Happy Fryday: Sarson’s continues to advocate for the beloved British chippy

Happy Fryday: Sarson’s continues to advocate for the beloved British chippy

I had to give up every-Friday-fish-and-chips when the chip shop man started waving at me in the street.

So, I was cheered at the news it’s our patriotic duty to go to our local chippy twice a year.

This is a noble act, designed to save our most British of institutions. Literally, the chip shop and spiritually, the chips. Thank you to Sarson’s for giving us all the excuse in its new campaign. But I like this campaign not just because I like chips. I like it because it’s the kind of idea an ad agency presents as ‘PRable’…and then it actually is.

It’s got a proper insight – chippies are struggling.

This probably isn’t an insight, but the fact we can save them if we all go twice more a year is

In the same spirit of ‘just buy one card’ to help small shops, it gives us a clear, easy and enjoyable way to tackle an issue and support our communities.

It’s also got a proper purpose. American billionaire businessman Larry Fink says purpose is “not the pursuit of profits, but the animating force for achieving them”. With a reported net wealth of $1bn, Larry clearly knows what he’s talking about.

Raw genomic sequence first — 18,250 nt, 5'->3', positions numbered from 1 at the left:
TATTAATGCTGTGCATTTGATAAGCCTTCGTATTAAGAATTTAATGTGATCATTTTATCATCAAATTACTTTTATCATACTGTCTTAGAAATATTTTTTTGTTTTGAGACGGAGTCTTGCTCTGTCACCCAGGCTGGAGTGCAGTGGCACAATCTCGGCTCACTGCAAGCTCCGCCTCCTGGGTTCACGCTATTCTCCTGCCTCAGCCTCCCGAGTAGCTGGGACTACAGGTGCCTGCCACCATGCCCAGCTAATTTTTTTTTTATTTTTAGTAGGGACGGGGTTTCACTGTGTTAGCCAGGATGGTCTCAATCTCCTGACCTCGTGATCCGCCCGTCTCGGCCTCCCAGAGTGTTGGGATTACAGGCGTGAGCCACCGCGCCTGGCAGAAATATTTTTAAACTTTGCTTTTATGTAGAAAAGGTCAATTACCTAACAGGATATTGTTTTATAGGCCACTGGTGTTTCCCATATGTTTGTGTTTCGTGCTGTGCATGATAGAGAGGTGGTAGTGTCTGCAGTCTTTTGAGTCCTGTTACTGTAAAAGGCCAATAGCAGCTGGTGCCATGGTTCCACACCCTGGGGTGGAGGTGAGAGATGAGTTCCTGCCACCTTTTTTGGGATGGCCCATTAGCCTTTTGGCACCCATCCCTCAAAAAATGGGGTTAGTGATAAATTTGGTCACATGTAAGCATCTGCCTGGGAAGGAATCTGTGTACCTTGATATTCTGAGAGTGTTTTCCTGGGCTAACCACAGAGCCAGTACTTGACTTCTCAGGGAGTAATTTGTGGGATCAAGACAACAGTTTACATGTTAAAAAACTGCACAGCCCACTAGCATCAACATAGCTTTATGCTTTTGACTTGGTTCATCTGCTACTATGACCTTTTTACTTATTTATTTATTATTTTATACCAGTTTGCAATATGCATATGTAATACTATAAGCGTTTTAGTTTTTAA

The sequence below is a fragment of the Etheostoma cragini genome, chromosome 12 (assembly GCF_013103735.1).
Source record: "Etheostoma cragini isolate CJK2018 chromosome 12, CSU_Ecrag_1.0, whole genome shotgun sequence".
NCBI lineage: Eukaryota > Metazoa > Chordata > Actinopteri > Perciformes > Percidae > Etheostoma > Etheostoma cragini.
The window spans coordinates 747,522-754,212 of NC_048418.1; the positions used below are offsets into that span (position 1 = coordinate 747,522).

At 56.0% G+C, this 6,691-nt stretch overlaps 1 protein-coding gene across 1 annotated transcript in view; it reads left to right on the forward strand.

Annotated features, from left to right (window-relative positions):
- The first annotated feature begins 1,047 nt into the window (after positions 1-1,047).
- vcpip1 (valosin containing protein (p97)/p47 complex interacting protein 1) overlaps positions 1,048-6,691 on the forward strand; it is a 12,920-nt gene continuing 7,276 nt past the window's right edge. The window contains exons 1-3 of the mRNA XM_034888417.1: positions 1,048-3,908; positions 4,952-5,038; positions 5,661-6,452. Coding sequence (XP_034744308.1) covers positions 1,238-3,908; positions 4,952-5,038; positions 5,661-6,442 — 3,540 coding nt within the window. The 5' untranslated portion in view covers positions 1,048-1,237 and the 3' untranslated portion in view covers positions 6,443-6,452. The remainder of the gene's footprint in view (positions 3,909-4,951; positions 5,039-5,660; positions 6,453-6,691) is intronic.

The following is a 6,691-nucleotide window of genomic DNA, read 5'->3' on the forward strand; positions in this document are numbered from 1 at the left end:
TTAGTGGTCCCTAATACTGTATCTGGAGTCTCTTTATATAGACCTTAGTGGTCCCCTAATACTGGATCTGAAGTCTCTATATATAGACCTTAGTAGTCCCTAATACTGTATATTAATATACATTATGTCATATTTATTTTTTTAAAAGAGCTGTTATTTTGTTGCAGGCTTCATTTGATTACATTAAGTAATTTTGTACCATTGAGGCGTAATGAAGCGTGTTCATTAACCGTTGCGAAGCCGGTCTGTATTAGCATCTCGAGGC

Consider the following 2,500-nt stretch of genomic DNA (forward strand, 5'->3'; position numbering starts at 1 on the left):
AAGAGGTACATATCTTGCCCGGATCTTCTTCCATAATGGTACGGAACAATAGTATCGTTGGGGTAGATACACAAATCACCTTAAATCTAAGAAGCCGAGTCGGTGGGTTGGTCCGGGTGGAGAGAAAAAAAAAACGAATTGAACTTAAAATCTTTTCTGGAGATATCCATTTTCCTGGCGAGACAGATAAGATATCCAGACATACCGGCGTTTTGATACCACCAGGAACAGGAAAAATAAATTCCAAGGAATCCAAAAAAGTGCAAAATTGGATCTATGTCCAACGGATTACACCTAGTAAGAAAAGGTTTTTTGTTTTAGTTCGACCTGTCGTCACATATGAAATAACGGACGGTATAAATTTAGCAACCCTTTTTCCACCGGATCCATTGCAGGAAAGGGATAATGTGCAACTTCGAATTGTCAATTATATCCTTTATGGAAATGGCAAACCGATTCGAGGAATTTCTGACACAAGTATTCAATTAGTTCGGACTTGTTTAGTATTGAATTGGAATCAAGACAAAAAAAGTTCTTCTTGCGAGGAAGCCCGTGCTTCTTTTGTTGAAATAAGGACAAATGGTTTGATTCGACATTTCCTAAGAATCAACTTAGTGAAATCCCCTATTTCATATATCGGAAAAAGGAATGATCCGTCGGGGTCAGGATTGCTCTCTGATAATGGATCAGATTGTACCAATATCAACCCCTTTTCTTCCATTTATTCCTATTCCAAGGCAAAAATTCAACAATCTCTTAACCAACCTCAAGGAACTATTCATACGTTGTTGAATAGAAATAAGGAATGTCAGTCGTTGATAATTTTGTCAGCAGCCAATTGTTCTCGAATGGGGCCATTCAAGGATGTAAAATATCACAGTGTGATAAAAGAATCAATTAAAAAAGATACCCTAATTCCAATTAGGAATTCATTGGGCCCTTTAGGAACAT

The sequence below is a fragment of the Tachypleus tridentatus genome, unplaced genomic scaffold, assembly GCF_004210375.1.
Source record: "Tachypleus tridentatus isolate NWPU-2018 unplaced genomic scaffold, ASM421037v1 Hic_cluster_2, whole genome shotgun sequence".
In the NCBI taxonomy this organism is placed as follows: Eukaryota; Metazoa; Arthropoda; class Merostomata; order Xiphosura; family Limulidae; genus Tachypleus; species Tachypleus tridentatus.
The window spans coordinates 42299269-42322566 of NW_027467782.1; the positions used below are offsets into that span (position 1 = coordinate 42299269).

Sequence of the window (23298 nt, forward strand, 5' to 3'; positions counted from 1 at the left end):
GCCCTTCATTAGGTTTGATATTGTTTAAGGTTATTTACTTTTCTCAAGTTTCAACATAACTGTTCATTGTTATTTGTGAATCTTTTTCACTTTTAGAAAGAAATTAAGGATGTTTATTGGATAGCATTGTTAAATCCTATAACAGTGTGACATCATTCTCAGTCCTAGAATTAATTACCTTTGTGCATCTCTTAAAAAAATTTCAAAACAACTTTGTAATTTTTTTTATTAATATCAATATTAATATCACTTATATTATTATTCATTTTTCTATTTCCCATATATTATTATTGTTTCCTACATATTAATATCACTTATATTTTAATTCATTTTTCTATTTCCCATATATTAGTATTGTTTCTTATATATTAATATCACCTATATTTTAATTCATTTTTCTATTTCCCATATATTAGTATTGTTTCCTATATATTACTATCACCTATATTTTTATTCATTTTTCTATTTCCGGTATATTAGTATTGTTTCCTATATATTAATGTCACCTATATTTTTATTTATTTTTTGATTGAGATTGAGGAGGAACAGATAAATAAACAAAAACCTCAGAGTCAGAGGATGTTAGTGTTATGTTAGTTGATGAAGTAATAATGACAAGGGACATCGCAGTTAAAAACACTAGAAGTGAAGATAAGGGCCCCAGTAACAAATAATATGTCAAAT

You will notice Larry did not say 'Purpose is not the pursuit of profits but of Cannes Lions’ or ‘Purpose is not the pursuit of profits but the attaching yourself forcefully to a newsworthy, but brand-irrelevant cause.’

For me, the proper purpose is a brand solving a wider societal problem pertinent to its business. Sarson’s knows its success and the chipper’s success is mutually reliant. It’s a kind of symbiosis akin to Lennon & McCartney or indeed Ant and Dec. And that’s why this works.

This campaign is an idea that naturally lends itself to many channels.

It’s a cover wrap (clever, a call-back to the newsprint nosh-talgia of the 80s), it’s probably a heart-wrenching video, it’s a news story, it’s a radio spot, it’s influencers showing up to show up for their local.

But most importantly, it’s an idea that lends itself to a chat. 

“What shall we cook for dinner?” “Maybe go to the chip shop instead, we all need to go twice more a year I heard.” “Best do our duty then.”.

The chip shop is part of the fabric of life – even more so because fish and chips were actually brought to this country thanks to our proud tradition as a place of refuge. It’s for Friday nights, post-pub-pints, seaside dates and filling family plates. This helps us keep it that way.

So, visit your local. Do your bit. And when they ask the inevitable question, answer: “Yep and plenty of vinegar.”

Campaign by Wonderhood and W Communications with media planning handled by Bicycle.

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